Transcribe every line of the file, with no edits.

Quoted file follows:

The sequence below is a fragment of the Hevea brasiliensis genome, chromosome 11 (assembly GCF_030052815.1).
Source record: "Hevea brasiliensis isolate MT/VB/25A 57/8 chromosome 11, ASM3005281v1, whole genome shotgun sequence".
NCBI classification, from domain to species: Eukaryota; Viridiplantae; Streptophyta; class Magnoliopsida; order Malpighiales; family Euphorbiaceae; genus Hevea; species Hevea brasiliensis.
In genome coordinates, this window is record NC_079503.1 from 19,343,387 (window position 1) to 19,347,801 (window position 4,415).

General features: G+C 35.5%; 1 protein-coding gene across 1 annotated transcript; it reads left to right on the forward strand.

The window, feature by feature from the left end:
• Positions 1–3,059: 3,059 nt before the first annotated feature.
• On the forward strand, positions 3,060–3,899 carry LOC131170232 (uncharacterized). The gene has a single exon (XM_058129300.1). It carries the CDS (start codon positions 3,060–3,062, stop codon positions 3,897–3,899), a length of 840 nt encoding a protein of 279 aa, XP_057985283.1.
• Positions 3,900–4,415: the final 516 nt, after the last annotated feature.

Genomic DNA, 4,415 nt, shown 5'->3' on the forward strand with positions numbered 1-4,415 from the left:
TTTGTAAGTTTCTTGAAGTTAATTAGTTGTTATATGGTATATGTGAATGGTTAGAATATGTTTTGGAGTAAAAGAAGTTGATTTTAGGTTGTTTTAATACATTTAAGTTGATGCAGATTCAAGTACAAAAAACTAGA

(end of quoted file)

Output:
The sequence below is a fragment of the Hevea brasiliensis genome, chromosome 11 (assembly GCF_030052815.1).
Source record: "Hevea brasiliensis isolate MT/VB/25A 57/8 chromosome 11, ASM3005281v1, whole genome shotgun sequence".
NCBI classification, from domain to species: Eukaryota; Viridiplantae; Streptophyta; class Magnoliopsida; order Malpighiales; family Euphorbiaceae; genus Hevea; species Hevea brasiliensis.
In genome coordinates, this window is record NC_079503.1 from 19,343,387 (window position 1) to 19,347,801 (window position 4,415).

General features: G+C 35.5%; 1 protein-coding gene across 1 annotated transcript; it reads left to right on the forward strand.

The window, feature by feature from the left end:
• Positions 1–3,059: 3,059 nt before the first annotated feature.
• On the forward strand, positions 3,060–3,899 carry LOC131170232 (uncharacterized). The gene has a single exon (XM_058129300.1). It carries the CDS (start codon positions 3,060–3,062, stop codon positions 3,897–3,899), a length of 840 nt encoding a protein of 279 aa, XP_057985283.1.
• Positions 3,900–4,415: the final 516 nt, after the last annotated feature.

Genomic DNA, 4,415 nt, shown 5'->3' on the forward strand with positions numbered 1-4,415 from the left:
TTTGTAAGTTTCTTGAAGTTAATTAGTTGTTATATGGTATATGTGAATGGTTAGAATATGTTTTGGAGTAAAAGAAGTTGATTTTAGGTTGTTTTAATACATTTAAGTTGATGCAGATTCAAGTACAAAAAACTAGA